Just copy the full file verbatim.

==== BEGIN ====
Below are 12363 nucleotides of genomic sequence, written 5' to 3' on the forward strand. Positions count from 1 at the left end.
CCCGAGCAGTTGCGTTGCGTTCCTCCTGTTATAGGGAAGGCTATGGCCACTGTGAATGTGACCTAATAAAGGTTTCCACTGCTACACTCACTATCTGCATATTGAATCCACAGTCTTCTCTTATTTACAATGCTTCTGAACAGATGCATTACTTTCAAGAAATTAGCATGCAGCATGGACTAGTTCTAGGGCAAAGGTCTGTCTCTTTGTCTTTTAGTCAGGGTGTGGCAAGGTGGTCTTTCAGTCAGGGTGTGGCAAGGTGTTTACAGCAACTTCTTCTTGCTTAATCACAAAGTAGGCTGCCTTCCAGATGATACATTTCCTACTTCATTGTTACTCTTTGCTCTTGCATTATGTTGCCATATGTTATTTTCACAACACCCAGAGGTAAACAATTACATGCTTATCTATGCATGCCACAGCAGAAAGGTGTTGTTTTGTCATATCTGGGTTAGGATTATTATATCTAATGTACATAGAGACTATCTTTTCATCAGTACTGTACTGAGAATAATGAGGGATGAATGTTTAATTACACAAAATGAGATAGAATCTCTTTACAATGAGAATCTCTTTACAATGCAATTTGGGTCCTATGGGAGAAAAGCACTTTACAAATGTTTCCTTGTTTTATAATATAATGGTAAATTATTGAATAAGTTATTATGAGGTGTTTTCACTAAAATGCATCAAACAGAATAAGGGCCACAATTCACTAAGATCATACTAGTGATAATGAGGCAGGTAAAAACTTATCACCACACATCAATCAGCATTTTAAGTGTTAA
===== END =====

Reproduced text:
Below are 12363 nucleotides of genomic sequence, written 5' to 3' on the forward strand. Positions count from 1 at the left end.
CCCGAGCAGTTGCGTTGCGTTCCTCCTGTTATAGGGAAGGCTATGGCCACTGTGAATGTGACCTAATAAAGGTTTCCACTGCTACACTCACTATCTGCATATTGAATCCACAGTCTTCTCTTATTTACAATGCTTCTGAACAGATGCATTACTTTCAAGAAATTAGCATGCAGCATGGACTAGTTCTAGGGCAAAGGTCTGTCTCTTTGTCTTTTAGTCAGGGTGTGGCAAGGTGGTCTTTCAGTCAGGGTGTGGCAAGGTGTTTACAGCAACTTCTTCTTGCTTAATCACAAAGTAGGCTGCCTTCCAGATGATACATTTCCTACTTCATTGTTACTCTTTGCTCTTGCATTATGTTGCCATATGTTATTTTCACAACACCCAGAGGTAAACAATTACATGCTTATCTATGCATGCCACAGCAGAAAGGTGTTGTTTTGTCATATCTGGGTTAGGATTATTATATCTAATGTACATAGAGACTATCTTTTCATCAGTACTGTACTGAGAATAATGAGGGATGAATGTTTAATTACACAAAATGAGATAGAATCTCTTTACAATGAGAATCTCTTTACAATGCAATTTGGGTCCTATGGGAGAAAAGCACTTTACAAATGTTTCCTTGTTTTATAATATAATGGTAAATTATTGAATAAGTTATTATGAGGTGTTTTCACTAAAATGCATCAAACAGAATAAGGGCCACAATTCACTAAGATCATACTAGTGATAATGAGGCAGGTAAAAACTTATCACCACACATCAATCAGCATTTTAAGTGTTAA